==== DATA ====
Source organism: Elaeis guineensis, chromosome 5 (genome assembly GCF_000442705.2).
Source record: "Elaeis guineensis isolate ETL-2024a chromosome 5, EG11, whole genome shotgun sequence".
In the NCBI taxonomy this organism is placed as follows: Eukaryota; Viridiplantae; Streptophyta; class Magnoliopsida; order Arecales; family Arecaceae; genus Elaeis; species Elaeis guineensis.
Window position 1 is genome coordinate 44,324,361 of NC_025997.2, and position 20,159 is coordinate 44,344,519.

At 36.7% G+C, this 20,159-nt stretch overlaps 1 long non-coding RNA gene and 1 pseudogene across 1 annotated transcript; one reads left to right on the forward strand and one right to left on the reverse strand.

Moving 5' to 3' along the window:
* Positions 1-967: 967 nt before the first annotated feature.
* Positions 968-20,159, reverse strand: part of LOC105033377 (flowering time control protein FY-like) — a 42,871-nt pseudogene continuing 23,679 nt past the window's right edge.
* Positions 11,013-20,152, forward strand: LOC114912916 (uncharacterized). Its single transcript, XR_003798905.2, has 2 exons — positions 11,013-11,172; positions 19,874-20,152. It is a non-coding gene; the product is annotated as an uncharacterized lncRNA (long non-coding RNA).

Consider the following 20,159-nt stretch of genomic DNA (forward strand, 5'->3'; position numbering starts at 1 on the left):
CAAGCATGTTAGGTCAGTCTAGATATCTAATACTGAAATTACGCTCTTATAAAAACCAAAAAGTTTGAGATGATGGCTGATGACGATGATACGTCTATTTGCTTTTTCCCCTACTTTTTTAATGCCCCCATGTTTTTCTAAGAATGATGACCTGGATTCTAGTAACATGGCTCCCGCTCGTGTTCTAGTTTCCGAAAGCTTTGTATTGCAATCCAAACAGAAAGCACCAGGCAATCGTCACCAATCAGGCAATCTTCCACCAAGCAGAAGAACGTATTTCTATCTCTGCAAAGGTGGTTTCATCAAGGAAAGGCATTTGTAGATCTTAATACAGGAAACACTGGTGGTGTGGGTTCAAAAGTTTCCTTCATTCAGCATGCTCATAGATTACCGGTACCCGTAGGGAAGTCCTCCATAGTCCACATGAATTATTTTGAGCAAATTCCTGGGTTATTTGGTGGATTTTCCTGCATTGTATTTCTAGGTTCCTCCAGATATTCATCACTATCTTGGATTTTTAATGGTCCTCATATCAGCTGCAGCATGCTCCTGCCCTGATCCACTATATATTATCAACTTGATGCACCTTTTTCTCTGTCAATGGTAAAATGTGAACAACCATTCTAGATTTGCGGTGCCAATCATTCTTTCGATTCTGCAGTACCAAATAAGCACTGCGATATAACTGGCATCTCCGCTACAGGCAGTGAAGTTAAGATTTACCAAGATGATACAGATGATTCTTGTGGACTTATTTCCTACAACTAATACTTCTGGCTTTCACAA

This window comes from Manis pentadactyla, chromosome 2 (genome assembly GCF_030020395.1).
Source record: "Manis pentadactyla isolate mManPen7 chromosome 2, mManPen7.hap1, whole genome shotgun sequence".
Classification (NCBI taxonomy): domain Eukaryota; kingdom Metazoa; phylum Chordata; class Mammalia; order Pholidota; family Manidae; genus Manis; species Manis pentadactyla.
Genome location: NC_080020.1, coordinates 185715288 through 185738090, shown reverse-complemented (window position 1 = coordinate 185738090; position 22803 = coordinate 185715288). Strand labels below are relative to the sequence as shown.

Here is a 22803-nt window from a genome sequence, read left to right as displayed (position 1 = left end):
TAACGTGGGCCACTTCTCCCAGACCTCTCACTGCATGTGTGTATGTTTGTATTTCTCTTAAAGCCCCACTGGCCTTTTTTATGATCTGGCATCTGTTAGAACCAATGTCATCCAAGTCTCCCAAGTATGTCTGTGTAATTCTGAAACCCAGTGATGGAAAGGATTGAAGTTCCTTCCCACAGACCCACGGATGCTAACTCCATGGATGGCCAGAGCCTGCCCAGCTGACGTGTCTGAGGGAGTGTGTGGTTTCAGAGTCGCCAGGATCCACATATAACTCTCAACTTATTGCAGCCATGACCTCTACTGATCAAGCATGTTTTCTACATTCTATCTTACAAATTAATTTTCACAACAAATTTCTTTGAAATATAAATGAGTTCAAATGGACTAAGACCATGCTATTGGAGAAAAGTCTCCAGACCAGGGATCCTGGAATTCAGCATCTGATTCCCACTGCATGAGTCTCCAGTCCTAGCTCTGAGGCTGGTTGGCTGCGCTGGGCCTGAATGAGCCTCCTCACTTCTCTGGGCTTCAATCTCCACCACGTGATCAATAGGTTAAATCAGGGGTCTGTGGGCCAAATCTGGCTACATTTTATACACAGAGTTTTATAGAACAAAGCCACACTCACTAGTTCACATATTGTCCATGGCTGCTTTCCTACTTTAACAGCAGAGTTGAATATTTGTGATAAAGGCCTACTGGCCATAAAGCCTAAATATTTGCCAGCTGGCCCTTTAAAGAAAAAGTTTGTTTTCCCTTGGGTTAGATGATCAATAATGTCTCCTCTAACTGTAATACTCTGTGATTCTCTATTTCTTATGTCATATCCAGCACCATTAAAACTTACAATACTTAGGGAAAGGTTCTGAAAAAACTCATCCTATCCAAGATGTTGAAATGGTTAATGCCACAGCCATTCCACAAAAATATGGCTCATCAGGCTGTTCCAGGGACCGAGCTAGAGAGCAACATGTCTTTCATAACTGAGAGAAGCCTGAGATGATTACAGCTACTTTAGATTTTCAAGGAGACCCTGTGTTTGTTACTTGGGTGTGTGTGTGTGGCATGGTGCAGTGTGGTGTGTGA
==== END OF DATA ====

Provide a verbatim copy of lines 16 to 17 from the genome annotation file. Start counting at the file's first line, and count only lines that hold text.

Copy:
Here is a 22803-nt window from a genome sequence, read left to right as displayed (position 1 = left end):
TAACGTGGGCCACTTCTCCCAGACCTCTCACTGCATGTGTGTATGTTTGTATTTCTCTTAAAGCCCCACTGGCCTTTTTTATGATCTGGCATCTGTTAGAACCAATGTCATCCAAGTCTCCCAAGTATGTCTGTGTAATTCTGAAACCCAGTGATGGAAAGGATTGAAGTTCCTTCCCACAGACCCACGGATGCTAACTCCATGGATGGCCAGAGCCTGCCCAGCTGACGTGTCTGAGGGAGTGTGTGGTTTCAGAGTCGCCAGGATCCACATATAACTCTCAACTTATTGCAGCCATGACCTCTACTGATCAAGCATGTTTTCTACATTCTATCTTACAAATTAATTTTCACAACAAATTTCTTTGAAATATAAATGAGTTCAAATGGACTAAGACCATGCTATTGGAGAAAAGTCTCCAGACCAGGGATCCTGGAATTCAGCATCTGATTCCCACTGCATGAGTCTCCAGTCCTAGCTCTGAGGCTGGTTGGCTGCGCTGGGCCTGAATGAGCCTCCTCACTTCTCTGGGCTTCAATCTCCACCACGTGATCAATAGGTTAAATCAGGGGTCTGTGGGCCAAATCTGGCTACATTTTATACACAGAGTTTTATAGAACAAAGCCACACTCACTAGTTCACATATTGTCCATGGCTGCTTTCCTACTTTAACAGCAGAGTTGAATATTTGTGATAAAGGCCTACTGGCCATAAAGCCTAAATATTTGCCAGCTGGCCCTTTAAAGAAAAAGTTTGTTTTCCCTTGGGTTAGATGATCAATAATGTCTCCTCTAACTGTAATACTCTGTGATTCTCTATTTCTTATGTCATATCCAGCACCATTAAAACTTACAATACTTAGGGAAAGGTTCTGAAAAAACTCATCCTATCCAAGATGTTGAAATGGTTAATGCCACAGCCATTCCACAAAAATATGGCTCATCAGGCTGTTCCAGGGACCGAGCTAGAGAGCAACATGTCTTTCATAACTGAGAGAAGCCTGAGATGATTACAGCTACTTTAGATTTTCAAGGAGACCCTGTGTTTGTTACTTGGGTGTGTGTGTGTGGCATGGTGCAGTGTGGTGTGTGA